A script designed for the conlang of 'Ȑiþȑa̷în'.
The language of Ȑiþȑa̷înwas created at Farnad by a joint effort of Harlastes and Rakiana specifically for the use of the new ‘nation’ taking form from surviving Hyntellar, Aignar and Oumda peoples, who were later collectively known as the Ȑa̷inðâl (Ȑiþȑa̷în: ‘the agency of the world’). As a language, it was designed principally for morphemic elegance and semantic density while using the aesthetic phonemic preferences of its creators and intended speakers, perhaps inspired by the logico-mathematical concept of ‘elegance’ taught at Cynkyallat (Khalaris), Tain and Icoras. As a result, the range of consonants and vowels is relatively small, while also being highly inflected; making extensive use of suprafixes – where the first vowel-sound of a word is modified to change its grammatical function – and limited use of more standard suffix-inflection. In particular, the semantic density of Ȑiþȑa̷în made it ideal for transcription onto valuable or rare writing media as well as possessing a high level of concision in spoken form. Its most celebrated features were used in philosophy, where widespread suprafixing meant that singular concepts tended to retain their essential form regardless of grammatical function and in debate where complex ideas could be put over remarkably quickly. However, its suprafixional grammar also required excellent diction and enunciation from its speakers, precipitating a rather unique oral culture.
‘Ȑiþȑa̷în’is a compound word from the phrase ȑīþ ȑa̷în, which literally means ‘the speech of agency’ or ‘agency’s speech’ – relating to the important concept of ‘civilisation’ or ‘the agency of a people’ in the culture of Farnad. Ithas five cases, five persons, five tense-aspects, and two numbers in its inflectional system, while gender and, when necessary, mood, are conveyed lexically and through word order.This is a clone
This is a font inspired by the word 'systematic'. My main influence when creating this font was archiecture and the form of buildings. I focused strongly on lines and the grid system as I felt this really fit the theme of 'systematic' and archiecture as both remind me of acting according to a fixed plan or system; methodical.This is a clone
Inspired by a video showing a hairdresser creating a wig for a play........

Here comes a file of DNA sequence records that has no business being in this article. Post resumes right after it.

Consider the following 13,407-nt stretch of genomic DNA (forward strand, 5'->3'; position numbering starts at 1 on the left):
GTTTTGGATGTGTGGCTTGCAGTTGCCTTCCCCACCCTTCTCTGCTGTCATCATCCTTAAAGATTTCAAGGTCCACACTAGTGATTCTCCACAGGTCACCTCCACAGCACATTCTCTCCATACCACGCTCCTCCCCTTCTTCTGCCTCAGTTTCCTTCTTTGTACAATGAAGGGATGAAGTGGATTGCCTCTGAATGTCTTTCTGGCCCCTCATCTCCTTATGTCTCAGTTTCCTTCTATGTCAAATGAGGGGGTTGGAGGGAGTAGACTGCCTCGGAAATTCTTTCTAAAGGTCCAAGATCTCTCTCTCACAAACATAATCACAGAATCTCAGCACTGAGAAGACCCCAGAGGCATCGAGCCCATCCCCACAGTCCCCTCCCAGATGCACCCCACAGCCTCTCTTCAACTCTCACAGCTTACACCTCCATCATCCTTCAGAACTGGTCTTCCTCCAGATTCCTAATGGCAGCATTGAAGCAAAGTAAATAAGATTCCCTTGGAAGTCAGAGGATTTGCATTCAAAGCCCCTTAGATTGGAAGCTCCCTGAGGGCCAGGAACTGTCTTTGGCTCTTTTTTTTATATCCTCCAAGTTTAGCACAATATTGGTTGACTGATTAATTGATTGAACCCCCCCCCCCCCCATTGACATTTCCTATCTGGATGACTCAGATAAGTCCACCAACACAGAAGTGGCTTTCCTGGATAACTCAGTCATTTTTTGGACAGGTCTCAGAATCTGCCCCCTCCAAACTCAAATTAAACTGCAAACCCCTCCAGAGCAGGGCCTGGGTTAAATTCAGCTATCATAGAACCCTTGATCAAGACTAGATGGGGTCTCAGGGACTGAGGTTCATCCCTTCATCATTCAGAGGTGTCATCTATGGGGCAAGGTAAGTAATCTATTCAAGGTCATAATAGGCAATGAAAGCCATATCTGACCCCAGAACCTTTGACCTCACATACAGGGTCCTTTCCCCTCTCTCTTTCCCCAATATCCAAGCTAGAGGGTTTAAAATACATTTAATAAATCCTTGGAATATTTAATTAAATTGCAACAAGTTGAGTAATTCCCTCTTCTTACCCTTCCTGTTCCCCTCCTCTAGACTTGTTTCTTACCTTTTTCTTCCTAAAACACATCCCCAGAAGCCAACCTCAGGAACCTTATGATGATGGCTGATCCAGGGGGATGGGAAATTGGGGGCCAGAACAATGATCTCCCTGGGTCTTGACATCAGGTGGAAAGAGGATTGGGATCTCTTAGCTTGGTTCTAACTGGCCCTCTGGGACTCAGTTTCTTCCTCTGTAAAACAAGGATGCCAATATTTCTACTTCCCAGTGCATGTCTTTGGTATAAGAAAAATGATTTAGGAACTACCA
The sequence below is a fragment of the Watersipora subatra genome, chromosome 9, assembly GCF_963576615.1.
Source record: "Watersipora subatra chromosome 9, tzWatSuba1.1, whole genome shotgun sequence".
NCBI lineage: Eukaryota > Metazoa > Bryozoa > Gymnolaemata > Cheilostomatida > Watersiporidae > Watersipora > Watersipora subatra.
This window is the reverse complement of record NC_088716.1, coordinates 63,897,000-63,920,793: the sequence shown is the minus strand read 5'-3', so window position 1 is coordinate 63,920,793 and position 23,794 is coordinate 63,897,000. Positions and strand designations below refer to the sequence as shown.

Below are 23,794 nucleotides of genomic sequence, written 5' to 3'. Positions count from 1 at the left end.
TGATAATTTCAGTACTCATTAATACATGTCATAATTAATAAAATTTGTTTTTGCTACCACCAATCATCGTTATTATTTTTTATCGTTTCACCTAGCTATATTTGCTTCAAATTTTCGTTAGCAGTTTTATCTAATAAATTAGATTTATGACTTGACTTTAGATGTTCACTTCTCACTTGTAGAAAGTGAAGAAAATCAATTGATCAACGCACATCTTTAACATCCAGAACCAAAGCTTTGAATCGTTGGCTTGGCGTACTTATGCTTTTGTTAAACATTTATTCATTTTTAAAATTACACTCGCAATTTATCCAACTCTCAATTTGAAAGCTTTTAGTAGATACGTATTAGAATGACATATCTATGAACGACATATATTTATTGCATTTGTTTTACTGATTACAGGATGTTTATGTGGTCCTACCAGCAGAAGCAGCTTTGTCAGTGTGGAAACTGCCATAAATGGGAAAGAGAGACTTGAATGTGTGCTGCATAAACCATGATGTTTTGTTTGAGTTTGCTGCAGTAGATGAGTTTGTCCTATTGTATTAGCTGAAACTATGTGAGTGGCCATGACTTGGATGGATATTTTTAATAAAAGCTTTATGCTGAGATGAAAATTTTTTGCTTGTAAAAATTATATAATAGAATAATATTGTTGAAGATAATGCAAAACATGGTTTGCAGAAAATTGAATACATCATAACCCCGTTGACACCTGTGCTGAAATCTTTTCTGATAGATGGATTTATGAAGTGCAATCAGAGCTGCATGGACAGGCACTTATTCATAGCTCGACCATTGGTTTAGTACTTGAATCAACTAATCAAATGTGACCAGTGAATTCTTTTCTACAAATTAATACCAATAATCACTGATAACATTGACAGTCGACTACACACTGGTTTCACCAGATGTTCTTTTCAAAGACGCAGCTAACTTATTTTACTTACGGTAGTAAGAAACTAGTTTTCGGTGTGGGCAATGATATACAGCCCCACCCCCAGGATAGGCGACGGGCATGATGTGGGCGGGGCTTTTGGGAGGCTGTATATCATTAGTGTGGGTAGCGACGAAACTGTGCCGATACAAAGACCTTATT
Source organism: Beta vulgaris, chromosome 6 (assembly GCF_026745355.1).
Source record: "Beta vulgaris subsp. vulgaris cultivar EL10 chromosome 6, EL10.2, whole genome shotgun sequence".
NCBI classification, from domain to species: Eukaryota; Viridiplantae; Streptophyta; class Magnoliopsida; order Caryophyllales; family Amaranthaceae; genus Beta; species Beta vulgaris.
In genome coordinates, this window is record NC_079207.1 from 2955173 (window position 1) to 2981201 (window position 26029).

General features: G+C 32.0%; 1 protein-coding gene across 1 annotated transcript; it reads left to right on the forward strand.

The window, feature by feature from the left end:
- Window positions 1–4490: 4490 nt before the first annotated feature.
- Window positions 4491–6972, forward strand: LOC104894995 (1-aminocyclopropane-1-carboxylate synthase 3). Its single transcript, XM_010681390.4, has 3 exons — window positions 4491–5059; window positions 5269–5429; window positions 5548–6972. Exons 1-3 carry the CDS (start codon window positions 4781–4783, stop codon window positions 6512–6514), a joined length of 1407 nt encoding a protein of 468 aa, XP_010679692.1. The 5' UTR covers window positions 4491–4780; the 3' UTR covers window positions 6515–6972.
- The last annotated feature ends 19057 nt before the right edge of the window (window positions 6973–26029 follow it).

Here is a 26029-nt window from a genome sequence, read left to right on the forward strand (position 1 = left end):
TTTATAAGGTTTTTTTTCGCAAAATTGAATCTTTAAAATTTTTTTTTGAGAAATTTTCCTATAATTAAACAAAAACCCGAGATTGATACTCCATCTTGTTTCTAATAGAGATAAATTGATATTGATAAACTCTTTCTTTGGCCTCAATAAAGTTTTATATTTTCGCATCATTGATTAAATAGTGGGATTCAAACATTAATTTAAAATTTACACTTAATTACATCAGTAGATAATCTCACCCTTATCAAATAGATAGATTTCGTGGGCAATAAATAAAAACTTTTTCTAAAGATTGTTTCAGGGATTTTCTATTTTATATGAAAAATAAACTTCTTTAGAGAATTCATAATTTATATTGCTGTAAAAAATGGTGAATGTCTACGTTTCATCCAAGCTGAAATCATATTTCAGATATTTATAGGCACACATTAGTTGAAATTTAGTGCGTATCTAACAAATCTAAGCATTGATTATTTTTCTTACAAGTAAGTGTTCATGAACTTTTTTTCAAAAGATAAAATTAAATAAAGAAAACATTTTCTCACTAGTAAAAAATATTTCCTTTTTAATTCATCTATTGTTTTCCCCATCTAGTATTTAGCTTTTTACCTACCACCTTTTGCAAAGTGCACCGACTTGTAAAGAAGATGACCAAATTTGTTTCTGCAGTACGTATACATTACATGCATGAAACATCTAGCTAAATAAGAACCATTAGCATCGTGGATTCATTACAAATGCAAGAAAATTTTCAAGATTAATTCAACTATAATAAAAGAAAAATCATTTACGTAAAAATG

Many LC glyphs are an alternate to corresponding UC.
I haven't mastered creating good joints between FS bricks and the compos I need to make ""to join"" the two types of brick. Trying to get them to flow into each other produces more or less untidy joining in many places which I find frustrating. Maybe I have to sketch out simpler designs for easy Fontstructing.
Looking at the caron I wonder if the center cross-over brick needs replacing with the one that dips downwards? See the two different bricks in the caron of E and e.This is a clone
Aaaaaahhhh... Won't You Please?
This is YET ANOTHER font based off of a song from LUMINES.
Why do I make these so much?
Inspired by raster scanning & horizontal synchronization for image & video display.
A piece of constructivism inspired by Dutch artistic movement "De Stijl".This is a clone of STF_FABRICON_(OUTLINE)
Another one from the great Dutch graphical designer revisited.
Inspired by the starting point 'elegant' , this font was developed looking at the structure of constellations, and how a number of different points can be interpreted into images. The fine, interconnected lines of the typeface reflect the delicate and subtle connotations of the word 'elegant', and it is designed to be used as a display face. the name 'Cassiopeia' is taken from an existing constellation, initially listed in the 2nd century.
Topolegs was originally inspired by the theme Filthy. The idea of compact lines came from looking at the shapes chewed into chewing gum pieces which are wrongly discarded on the floor. Using topographic maps I created the lines for each letter respectively hence the naming of the font. This is a follow up of the font I previously created called Topo.This is a clone of Topo
Topo was originally inspired by the theme Filthy. The idea of compact lines came from looking at the shapes chewed into chewing gum pieces which are wrongly discarded on the floor. Using topographic maps I created the lines for each letter respectively hence the naming of the font.
Atticus is a sophisticated, linear typeface that is versatile in its use. The lack of curves gives it a sleek, angular feel, yet its 3-dimensional look makes it bold and fun. Atticus is a headliner type and is guaranteed to grab your reader's attention.
This geometric font was built up from the theme of a continuous typeface. After developing sketched ideas and experimenting on fontsrtuct I became aware or a continuous theme throughout my font design of continuous lines and geometric shapes. This led me to research type designers and artists such as El Lissitsky's use of shapes to portray political messages, Herbert Bayer's rounded font style, Paul Renner's original architype fonts's unusual abstract designs and finally Matt W Moore's modern geometric typefaces which heavily influenced my designs. This can be seen through the abstract use of shapes inspired by El Lissitsky which can be seen in the letter M, H and V. Aspects of Matt W Moore can also be seen in my designs from his Alphafont 2 and 3 on the use of lines for the letters M, H and Z, and his use of shapes which are seen in the letters A and V. With inspiration coming from a range of times, artists and typographers this gives the font a feel of old and new. As it looks like it could be inscriptions on tombs and pyramids but also has a futuristic sci-fi appearance. Therefore the use of this font could be used for film posters and books of a setting in the future or ancient Egyptian or Greek past.This is a clone of Continuous1